The best way to avoid incidents like these is to look for VPNs with no-logging policies. These policies are an assurance that these companies will not log user traffic at all. Many tops paid VPNs such as NordVPN, ExpressVPN, and Mozilla VPN, have explicit no-logging policies on their websites and inside their apps. Having these on their websites means that they could be held liable if they break their guidelines.
Before you sign up for a VPN, make sure that you meticulously check its website and read some trustworthy reviews first. Here are some of the questions you should ask before you sign up for even a free trial:
- Does the VPN have responsible ownership?
- Does it offer paid plans?
- Does the VPN have many trustworthy user reviews?
- Is the VPN verified by responsible third parties?
- Does the VPN have an explicit no-logging policy on its website?
Can You Be Tracked With A VPN?
When you connect to a VPN server, your IP address changes, and the data traffic on your device gets encrypted. Changing your IP address changes the location that's associated with you online. Meanwhile, encryption scrambles data, making it look like gibberish to anyone who tries to read it. If you're using a trustworthy VPN service, your browsing activities become illegible to snoopers.
However, this doesn't mean you're entirely untraceable online. Internet service providers (ISPs), websites, and even governments can determine whether you're using a VPN. They might not know what you're up to online, but they will have no difficulty with VPN detection. So, how can a VPN be traced?
How Can Your VPN Be Traced?
The best VPNs will not allow your IP to identify you. However, there are ways to identify VPN: traffic:
- VPN IP address. The IP addresses of VPN servers aren't difficult to recognize — there are even databases specializing in VPN detection that try to determine whether an IP belongs to a particular provider. When you access a website with a VPN on, it may be able to identify that you're using a VPN using your IP. However, this doesn't mean the website will know the person's identity behind the IP address — just that they are using a VPN.
- Port number. Some VPN protocols use specific port numbers to establish a connection. For example, OpenVPN (UDP) usually uses port number 1194, while OpenVPN (TCP) typically uses 443. So, the port number can give away the type of VPN connection you're using.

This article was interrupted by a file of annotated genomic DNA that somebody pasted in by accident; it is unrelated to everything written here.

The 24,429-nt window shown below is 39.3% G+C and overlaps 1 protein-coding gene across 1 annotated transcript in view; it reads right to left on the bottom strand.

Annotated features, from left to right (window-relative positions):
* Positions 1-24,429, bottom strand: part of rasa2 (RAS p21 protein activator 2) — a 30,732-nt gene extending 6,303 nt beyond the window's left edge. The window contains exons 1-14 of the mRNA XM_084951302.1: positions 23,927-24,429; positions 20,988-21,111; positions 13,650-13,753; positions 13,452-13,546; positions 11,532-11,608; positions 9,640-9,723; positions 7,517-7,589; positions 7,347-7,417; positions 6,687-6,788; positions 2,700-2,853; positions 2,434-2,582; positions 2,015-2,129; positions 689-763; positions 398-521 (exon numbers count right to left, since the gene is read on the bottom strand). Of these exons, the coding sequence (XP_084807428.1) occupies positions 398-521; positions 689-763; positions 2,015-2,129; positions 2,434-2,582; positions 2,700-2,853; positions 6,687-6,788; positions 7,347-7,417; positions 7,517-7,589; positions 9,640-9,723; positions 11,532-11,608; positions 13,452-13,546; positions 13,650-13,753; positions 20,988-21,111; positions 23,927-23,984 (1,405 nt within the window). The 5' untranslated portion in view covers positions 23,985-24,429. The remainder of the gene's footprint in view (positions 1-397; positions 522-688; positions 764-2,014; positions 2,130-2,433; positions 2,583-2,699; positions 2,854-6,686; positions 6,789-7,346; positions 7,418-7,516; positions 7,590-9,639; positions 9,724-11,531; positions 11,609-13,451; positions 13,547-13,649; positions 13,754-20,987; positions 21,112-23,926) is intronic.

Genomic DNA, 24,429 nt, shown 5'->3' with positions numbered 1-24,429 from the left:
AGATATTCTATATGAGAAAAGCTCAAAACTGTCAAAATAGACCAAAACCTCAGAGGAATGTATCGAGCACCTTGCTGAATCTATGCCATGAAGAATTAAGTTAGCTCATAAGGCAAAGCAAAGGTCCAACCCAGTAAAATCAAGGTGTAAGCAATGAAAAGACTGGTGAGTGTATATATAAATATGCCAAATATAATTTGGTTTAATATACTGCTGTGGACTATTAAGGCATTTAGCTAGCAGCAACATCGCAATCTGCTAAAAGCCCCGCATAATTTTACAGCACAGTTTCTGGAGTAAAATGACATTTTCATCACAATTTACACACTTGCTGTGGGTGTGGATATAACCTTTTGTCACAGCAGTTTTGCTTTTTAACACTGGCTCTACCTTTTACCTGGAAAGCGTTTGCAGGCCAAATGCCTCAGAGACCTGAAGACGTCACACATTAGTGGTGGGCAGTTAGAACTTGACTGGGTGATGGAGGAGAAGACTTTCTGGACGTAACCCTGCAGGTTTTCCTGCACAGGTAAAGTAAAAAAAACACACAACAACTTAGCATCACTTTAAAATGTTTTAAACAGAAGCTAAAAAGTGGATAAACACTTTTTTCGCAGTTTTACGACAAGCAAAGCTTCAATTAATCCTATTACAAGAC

- Deep packet inspection. DPI is a process that inspects the structure of each passing data packet. It has many practical applications, like blocking spam or malware. However, it can also be used to identify VPN traffic. This is what the government of China uses to block VPNs.
In What Ways Can You Be Tracked Online?
- Malware. Accidentally installing malware on your device can result in severe issues like stolen personal information or even fraud.
- IP address. Unless you use a VPN, a proxy, a Tor browser, or any other privacy protection tool, your actual IP address is visible to the websites you visit.
- Cookies. Advertisers can track you across the internet based on cookies, whether you use a VPN or not. However, popular browsers like Google Chrome allow you to block cookies if you'd rather not have your internet habits saved and stored on the internet.
- Digital fingerprinting. More intrusive than cookie-based tracking, fingerprinting uses your computer settings, software, web browser preferences, and other similar things to make a digital portrait of you.
- DNS leak. DNS leaks can happen when a VPN or a DNS is not set up correctly, and your device gets hacked. These leaks can compromise your privacy by exposing your activity online. To avoid DNS leaks, use a VPN that provides you with your DNS addresses.
- Doxxing. Doxxing is a cruel practice that people use to expose someone's private information, like their home address or workplace.
As you can see, an IP address isn't the only identifier on the internet. Thus, a VPN isn't the only solution to online threats. Apart from anti-virus programs, we should also be cautious about suspicious links and emails.
Phishing is as old as the internet. And no one is safe from it because modern phishing tactics can be seamless. We can all feel a bit spaced out sometimes and not notice warning signs when they're there. Though, not losing common sense on the internet is crucial.
Protect Yourself With More Than A VPN
Using a VPN, the traffic between your VPN exit server and your final destination is still not encrypted. While tracing actions from your VPN IP address may not lead back to you, other interactions along the way can. Remember, there are multiple ways to trace your online usage back to you.
Additionally, not all VPNs are equal. A bad VPN can be just as dangerous as not having one at all. When choosing a VPN, make sure to check if they have a history of data leaks, operate in countries that do not require logging of user data, and support the devices you frequently use.
Securing Your Privacy
Protecting your privacy does not end with owning a VPN. There are plenty of ways that you can expose yourself if you aren't careful. Even something as simple as using identical passwords across different websites can compromise your security.
And if you sign in to websites, you can be tracked by that site even if you're using a VPN.